They launched a mission to inspect up to 125 home healthcare agencies, about one-third of all Medicaid providers in the county. The providers bill for unskilled workers who are supposed to help homebound patients with bathing, skin care, medication, wound dressing and other basic needs.
Investigators also plan to question 130 patients and 50 physicians who prescribe their care to get to the bottom of whether the services are needed.
The Associated Press
TALLAHASSEE, Fla. -- The state of Florida has agreed to spend up to $27 million in the next several months to resolve a lawsuit by Medicaid recipients opposed to being forced into nursing homes.
A federal court will monitor the arrangement that requires the Florida Agency for Health Care Administration and the Department of Elder Affairs to improve the way they inform Medicaid nursing home residents about making the transition from nursing homes to community-based programs.
A class action lawsuit was brought in early 2008 on behalf of 8,500 institutionalized Floridians who said the state was illegally forcing them to live in nursing homes when they should be able to live where they choose. They charged that nursing homes afraid of losing money pressured politicians to make it more difficult to qualify for community care.
The agreement calls for the improvements to be made during the fiscal year ending June 30, 2010.
It provides the court can order a trial if the state fails to comply with terms of the agreement. If the lawsuit is dismissed before a trial, the state must pay the plaintiffs, which include the AARP Foundation, Southern Legal Counsel and National Health Law Program, $400,000 to cover legal fees and expenses.
Telephone messages left for comment from the defendants were not immediately returned.
Americans who qualify for Medicaid and get sick or disabled enough to require substantial care typically have little problem gaining admission to a nursing home. However, obtaining Medicaid-supported services at home is substantially more difficult and often involves long waits.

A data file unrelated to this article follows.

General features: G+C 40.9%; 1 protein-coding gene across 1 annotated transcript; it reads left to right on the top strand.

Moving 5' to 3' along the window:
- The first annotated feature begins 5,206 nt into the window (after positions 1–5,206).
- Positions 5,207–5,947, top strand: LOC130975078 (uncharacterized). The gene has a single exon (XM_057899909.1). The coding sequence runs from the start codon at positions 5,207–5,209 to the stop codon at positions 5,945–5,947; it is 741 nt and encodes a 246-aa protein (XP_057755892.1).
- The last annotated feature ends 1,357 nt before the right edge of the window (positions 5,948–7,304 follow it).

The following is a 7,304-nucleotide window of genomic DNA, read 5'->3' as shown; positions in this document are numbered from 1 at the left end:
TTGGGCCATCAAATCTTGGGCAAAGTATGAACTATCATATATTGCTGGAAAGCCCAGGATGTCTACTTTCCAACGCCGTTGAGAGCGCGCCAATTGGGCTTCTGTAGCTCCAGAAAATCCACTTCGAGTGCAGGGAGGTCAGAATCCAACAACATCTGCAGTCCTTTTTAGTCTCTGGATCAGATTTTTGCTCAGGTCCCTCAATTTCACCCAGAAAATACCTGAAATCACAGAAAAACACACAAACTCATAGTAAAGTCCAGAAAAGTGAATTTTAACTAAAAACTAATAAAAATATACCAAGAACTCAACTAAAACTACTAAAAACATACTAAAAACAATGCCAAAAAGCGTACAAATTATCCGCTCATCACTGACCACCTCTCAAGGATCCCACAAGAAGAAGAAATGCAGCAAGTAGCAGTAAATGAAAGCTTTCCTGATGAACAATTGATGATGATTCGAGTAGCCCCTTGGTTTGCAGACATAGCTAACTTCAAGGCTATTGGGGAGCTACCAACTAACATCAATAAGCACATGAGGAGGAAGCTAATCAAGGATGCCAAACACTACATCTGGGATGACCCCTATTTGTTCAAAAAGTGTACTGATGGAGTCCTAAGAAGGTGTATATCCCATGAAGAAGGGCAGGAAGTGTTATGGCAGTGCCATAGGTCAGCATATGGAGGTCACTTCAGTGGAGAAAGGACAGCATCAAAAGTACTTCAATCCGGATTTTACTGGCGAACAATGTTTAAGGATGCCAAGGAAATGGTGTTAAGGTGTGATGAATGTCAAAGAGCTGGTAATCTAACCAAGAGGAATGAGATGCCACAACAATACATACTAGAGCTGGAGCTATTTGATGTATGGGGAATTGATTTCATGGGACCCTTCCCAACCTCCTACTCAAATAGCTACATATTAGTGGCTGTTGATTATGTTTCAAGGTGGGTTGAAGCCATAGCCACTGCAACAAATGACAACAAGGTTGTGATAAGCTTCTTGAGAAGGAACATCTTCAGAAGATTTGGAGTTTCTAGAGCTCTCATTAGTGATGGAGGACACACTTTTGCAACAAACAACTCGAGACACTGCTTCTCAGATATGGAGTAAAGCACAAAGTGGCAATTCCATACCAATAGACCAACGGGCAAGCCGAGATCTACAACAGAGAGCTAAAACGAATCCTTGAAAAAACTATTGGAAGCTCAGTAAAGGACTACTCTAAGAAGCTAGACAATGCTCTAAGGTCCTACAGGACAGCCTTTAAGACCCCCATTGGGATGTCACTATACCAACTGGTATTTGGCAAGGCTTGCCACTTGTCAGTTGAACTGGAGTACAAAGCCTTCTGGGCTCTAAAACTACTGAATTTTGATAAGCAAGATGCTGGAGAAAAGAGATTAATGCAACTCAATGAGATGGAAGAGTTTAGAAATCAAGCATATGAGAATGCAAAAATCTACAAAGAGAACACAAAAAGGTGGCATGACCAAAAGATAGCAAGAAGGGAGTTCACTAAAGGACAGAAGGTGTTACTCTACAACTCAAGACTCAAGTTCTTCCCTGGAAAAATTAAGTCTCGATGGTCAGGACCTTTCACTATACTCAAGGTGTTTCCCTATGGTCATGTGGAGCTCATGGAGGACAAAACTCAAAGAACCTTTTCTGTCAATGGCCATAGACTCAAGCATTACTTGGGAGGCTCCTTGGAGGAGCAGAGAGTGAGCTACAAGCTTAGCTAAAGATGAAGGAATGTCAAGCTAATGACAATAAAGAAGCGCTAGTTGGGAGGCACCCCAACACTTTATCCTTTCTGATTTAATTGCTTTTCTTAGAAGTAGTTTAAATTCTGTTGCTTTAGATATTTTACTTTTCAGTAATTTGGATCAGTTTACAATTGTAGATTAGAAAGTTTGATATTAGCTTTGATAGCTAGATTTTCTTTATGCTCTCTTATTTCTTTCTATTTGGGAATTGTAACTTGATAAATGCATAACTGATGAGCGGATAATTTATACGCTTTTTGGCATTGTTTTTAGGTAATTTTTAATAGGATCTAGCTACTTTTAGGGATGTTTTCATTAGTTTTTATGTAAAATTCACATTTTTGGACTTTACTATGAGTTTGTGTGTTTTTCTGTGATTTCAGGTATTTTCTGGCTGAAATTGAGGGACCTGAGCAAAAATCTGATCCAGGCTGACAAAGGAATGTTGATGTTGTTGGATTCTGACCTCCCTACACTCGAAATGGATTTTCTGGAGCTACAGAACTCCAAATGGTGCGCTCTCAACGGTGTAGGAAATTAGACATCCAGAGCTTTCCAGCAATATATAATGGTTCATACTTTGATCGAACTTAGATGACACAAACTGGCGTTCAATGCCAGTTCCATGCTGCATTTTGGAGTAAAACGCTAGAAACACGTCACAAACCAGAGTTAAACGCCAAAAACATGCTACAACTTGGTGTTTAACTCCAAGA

Advocates for the elderly and disabled had counted on a 1999 Supreme Court case to change that. The Olmstead decision, as it is known, involved two Georgia women, both Medicaid beneficiaries with mental retardation who wanted community-based services, but were refused and were treated in institutions.
The high court said unjustified isolation of the disabled in institutions amounted to discrimination under the Americans with Disabilities Act. It ruled that states must provide community services if patients want them, if they can be accommodated and if it's appropriate.
Medicaid is the state-federal partnership that provides health coverage and nursing home care to the poor.
Join the discussion
The Miami Herald is pleased to provide this opportunity to share information, experiences and observations about what's in the news. Some of the comments may be reprinted elsewhere in the site or in the newspaper. We encourage lively, open debate on the issues of the day, and ask that you refrain from profanity, hate speech, personal comments and remarks that are off point. In order to post comments, you must be a registered user of MiamiHerald.com. Your username will show along with the comments you post. Thank you for taking the time to offer your thoughts.